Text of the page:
Pre-high years friends are difficult to keep. Popularity in school is dictated by details that children cannot control.  Kids get isolated and begin to feel the harshness of getting left out by their peers.  Friendships break up similarly to male-female relationships.  It is as if the kids are going steady with their friends and this is the precursor for dating and romance.  They break-up and make-up with their friends like days of the week, it is that common place and that frequent.   Often times in the same day.   Along with this comes all the drama that is attached with the first kiss, puppy love, etc because being accepted and liked is so important at this tender age.  This is especially true of girls.

Girls love to talk about each other. When one girl is upset about another girl, they talk about each other. So the pain can get intense. But it passes as soon as they make up.   (What a shame disputes in Congress aren’t settled as quickly!)  Children do not know how to handle this rejection as it is a new experience in a new setting when they are more aware of boys and feel so isolated by their peers.  They are afraid everyone is talking about them and will be left out of the in crowd permanently.   Friendships matter to children, to us all. It is a self affirmation outside the home, outside our comfort zone.   As a parent, it is hard to watch.  Band aids for wounds are no longer doable for hurts. Unfortunately, nobody wins the popularity award in life so it is a tough lesson to help kids work through.

In high school, the friendships are just as vital to self esteem, if not more so. Without them, the news easily points out potential consequences.  Kids that feel out of controlled, like victims feel they need to become empowered, like a video game or super hero or Greek tragedy.   Depression, suicide, hostility turned outward, vandalism, and violence towards others can follow.  Isolation is hard to process as something positive.

A pecking order gets established in high school that is pretty much set in stone.  Again, the teen ager has very little control over it. It is reminiscent of a caste system if you are on the bottom rung.  The teenager that comes from a poor family, have special needs,  are less personality, possess less athletic abilities, more withdrawn,  these young adults are much more likely to get left out or picked on.    The teenagers are not part of the “In Crowd and may spend a good deal of their early twenties wondering why.   High school years are not so wonderful for these kids.  The teen agers that are so nice and well liked and popular may not stick their neck out to help those that are not. Infact, they may stick idly by where one less fortunate are bullied by someone mean not willing to take the chance they, in turn, may draw some negative repercussions.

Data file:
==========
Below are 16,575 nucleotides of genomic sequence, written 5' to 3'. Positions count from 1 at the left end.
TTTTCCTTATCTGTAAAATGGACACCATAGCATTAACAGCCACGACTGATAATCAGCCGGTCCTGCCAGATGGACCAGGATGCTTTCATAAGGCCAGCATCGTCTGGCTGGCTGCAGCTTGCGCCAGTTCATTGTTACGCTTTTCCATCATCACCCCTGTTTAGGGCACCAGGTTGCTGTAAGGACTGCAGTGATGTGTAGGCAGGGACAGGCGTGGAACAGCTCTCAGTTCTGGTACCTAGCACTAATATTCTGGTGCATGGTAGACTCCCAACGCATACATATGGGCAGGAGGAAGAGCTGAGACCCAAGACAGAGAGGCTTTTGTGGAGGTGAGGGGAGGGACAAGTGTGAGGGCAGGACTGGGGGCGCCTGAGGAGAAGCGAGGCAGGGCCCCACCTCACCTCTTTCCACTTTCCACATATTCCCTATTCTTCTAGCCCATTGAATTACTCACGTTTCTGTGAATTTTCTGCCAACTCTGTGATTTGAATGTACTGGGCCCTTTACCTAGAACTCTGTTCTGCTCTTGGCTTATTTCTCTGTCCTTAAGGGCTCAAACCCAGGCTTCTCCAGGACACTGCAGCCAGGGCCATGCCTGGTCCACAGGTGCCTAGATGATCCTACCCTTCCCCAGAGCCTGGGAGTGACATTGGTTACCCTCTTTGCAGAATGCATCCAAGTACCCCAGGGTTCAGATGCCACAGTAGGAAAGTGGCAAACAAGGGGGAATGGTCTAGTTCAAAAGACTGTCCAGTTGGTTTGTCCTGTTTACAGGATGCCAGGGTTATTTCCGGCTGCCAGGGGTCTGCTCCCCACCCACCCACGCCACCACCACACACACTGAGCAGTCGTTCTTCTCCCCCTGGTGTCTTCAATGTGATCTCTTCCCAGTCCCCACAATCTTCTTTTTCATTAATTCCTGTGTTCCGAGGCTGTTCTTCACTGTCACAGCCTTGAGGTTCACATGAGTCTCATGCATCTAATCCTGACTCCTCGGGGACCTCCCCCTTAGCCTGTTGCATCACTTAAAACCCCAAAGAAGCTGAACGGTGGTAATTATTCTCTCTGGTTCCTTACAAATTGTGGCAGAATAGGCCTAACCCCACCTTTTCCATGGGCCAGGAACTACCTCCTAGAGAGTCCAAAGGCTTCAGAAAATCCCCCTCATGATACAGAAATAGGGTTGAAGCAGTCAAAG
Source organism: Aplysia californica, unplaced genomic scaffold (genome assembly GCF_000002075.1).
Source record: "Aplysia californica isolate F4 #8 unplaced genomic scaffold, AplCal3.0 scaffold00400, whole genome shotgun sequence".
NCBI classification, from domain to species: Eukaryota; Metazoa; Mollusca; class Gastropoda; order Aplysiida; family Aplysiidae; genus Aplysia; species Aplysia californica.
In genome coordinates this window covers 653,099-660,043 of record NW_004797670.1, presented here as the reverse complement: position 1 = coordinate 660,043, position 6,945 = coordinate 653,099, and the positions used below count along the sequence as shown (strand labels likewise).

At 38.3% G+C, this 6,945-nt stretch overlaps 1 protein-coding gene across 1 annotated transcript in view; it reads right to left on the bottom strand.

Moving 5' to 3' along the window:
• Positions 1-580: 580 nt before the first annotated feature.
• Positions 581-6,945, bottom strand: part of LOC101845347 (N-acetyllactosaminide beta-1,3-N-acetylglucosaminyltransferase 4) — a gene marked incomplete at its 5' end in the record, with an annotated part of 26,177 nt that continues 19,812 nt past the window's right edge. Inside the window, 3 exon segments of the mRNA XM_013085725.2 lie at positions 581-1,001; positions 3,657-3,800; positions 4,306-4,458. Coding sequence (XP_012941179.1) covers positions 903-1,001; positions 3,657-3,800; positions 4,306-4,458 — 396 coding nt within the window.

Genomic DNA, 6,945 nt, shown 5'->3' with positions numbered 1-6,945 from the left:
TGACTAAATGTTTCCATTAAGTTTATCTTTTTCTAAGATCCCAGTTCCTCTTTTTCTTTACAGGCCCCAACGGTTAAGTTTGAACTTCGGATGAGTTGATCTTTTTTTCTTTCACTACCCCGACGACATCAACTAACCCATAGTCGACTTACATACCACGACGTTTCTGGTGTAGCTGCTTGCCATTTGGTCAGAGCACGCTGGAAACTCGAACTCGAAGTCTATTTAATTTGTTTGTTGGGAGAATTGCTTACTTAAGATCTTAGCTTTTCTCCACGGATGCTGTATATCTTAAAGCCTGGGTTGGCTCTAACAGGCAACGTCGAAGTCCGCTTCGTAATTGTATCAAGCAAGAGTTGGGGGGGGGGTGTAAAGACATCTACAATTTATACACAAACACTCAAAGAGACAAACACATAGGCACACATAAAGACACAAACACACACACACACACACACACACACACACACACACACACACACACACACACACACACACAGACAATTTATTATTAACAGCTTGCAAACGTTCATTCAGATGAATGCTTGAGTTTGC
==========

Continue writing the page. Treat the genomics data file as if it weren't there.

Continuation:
I recall when I was in high school a girl that was unmerciful towards me. Many of my friends knew this girl, for no reason whatsoever had it had for me.  She would want to pick fights with me, keep my picture out of yearbooks, and instigate rumors. Consequently, at my friends’ urgings, at times, I missed parties that she was going to be in attendance just to avoid the confrontations.   Not once did a friend or an upperclassman that knew me and liked me stand up to her on behalf.  Maybe it happened without my knowledge but never in my presence. 

Years later, I saw my daughter go through the same ordeal with a girl at her private high school. At my daughter’s school, she was quite popular, more so than I was in high school. Christina was extremely well known and liked. But the girl was mean, antagonistic and very confrontational.   No one wanted to get stuck in the middle.  Again, no one intervened, not even a teacher. She was left to her own defenses with this bully constantly after her to meet after school so she could be beat up knowing my daughter was a starter on the varsity soccer team which was a top contender in the state.   This girl did not care, much as the girl I went to high school felt about me.   Girls can be mean for no reason what so ever. And friends in high school can be fickle in supporting their friends. 
  
Adult friendships seem to be the most complex. With a family, work, and all the obligations that go along with both, finding time to commit to friendships is much like trying to balance three babies on two hips, difficult at best.  It takes some practice and expertise to be good at all three. I also find it takes discipline.  But it can be done.

They are different too than the relationships you develop as a child growing up and as a teenager trying to fit in. And as college roomies, which as built on parties, and deciding what you want to do when you grow up and get out of school.